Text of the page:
Hans Sachs 1494-1576
German poet, playwright, and prose writer.
One of the most popular poets in Germany in the sixteenth century, Sachs was a writer of prodigious literary productivity. His enormous output includes more than 4,000 Meisterlieder (master songs), almost 2,000 Spruchgedichte (poems), 85 Fastnachtspiele (pre-Lenten carnival plays), 128 other dramas, and six prose dialogues. A critical and keen observer and chronicler of his times, he was also a champion of the Lutheran cause. Today, only a small fraction of his oeuvre is familiar to the general public, but he remains an invaluable source of information on the society and culture of early modern Germany.
Sachs was born in Nuremberg on November 5, 1494, the son of a prosperous tailor. He attended a Latin school in Nuremberg, an experience which awakened what was to become a lifelong passion for books. From 1509 to 1511 he was apprenticed to a shoemaker, and in the spring of 1512 he began his travels as a journeyman throughout large parts of Germany. During his travels he became acquainted with the Meistersinger guild, craftsmen who practiced the art of the Meistergesang. Evidence suggests that he arranged his travels to take him to places where Meistersinger guilds existed. The earliest of his surviving literary efforts come from this period. On September 19, 1519, Sachs married Kunigunde Kreutzer; the marriage would produce seven children and would last until Kunigunde's death forty-one years later. In January of 1520 Sachs became a master shoemaker. Aside from a few trips to the trade fair in Frankfurt am Main, Sachs spent the remainder of his life in Nuremberg, which at the beginning of the sixteenth century was one of the most important commercial and manufacturing cities in Germany. Sachs was a supporter of Martin Luther, and had in his library some forty Lutheran pamphlets. In 1523 he published the poem Die Wittenbergisch Nachtigall (which may be translated as “The Wittenberg Nightingale”), a work that denounces the Catholic Church and endorses Luther's teachings. It was an immediate success, going through several editions and making Sachs famous throughout Germany. The following year he issued four lively prose dialogues treating a range of social and religious subjects. In 1527 Sachs collaborated on Eyn wunderliche Weyssagung von dem Babstumb (which may be translated as “A Strange Prophecy of the Papacy”), an antipapal pamphlet combining illustrations and text. The Nuremberg censor banned the work and prohibited Sachs from further publishing. Although Sachs observed the ban for the next three years, he eventually resumed his commentaries on the religious, social, and political issues of his day, though in poetic form and disguised as allegories, dreams, and mythological stories. Even while he was banned from publishing, the composition and performance of Meisterlieder were at the center of Sachs's creative work. From 1524 to 1560 he was the Nuremberg Meistersinger guild's undisputed leader. Toward the end of this period Sachs began to edit and collect his works. Three volumes appeared before his death on January 19, 1576, and two volumes were published posthumously.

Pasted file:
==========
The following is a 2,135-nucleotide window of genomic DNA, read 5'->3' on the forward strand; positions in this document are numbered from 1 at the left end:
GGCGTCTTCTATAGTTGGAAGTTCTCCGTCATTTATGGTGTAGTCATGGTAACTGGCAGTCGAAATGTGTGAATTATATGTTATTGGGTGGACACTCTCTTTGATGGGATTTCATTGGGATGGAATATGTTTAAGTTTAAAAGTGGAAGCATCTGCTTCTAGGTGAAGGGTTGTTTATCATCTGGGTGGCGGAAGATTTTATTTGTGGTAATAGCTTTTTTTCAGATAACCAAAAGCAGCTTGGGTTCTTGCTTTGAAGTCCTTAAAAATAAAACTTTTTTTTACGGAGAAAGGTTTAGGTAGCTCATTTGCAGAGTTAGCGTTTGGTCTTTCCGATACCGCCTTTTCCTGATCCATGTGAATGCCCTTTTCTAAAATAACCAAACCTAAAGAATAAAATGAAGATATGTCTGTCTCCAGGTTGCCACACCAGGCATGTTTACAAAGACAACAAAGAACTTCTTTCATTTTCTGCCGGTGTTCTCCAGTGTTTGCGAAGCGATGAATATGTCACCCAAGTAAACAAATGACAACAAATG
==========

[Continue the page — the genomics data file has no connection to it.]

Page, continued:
Of Sachs's diverse body of writings, his best known works pertain to religion and are connected with the Reformation. Die Wittenbergisch Nachtigall is an allegory in which the nightingale represents Luther, the lion Pope Leo X, and other animals represent bishops and prelates. The poem denounces the Catholic Church, its institutions, the cult of relics, and the veneration of saints, and it expounds in simplified form Luther's teachings of justification through faith alone. Sachs's four prose dialogues, with their wide spectrum of religious and social topics, vivid depiction of characters, and dramatic structure, are considered some of the best prose of the sixteenth century. Disputation zwischen einem Chorherren und Schuchmacher (which may be translated as “Disputation between a Canon and a Shoemaker”), featuring an indolent canon and a Bible-quoting cobbler, clearly takes sides with the Lutheran cause. Ein gesprech eins Ewangelischen Christen mit einem Lutherischen (which may be translated as “A Conversation of an Evangelical Christian with a Lutheran”) articulates Sachs's uneasiness with some of the radical changes taking place. Social and economic problems posed by monasticism are the topics of Ein gesprech von den Scheinwercken der Gaystlichen, und iren gelubdten (which may be translated as “A Conversation about the Phony Works of the Clergy and Their Vows”), in which Sachs contrasts the productive lives of craftsmen with the parasitic existence of monks. Although Sachs never wavered in his commitment to the Lutheran cause, his initial hope that the acceptance of Luther's teachings would inaugurate a more just social order was eventually replaced with disillusionment. This is clearly seen in his fourth dialogue, Ein Dialogus des inhalt: ein argument der Romischen wider das Christlich heuflein den Geytzn … betreffend (which may be translated as “A Dialogue to the Effect: An Argument of the Romans against the Christian Crowd Concerning Excessive Profit Seeking and Other Public Vices”).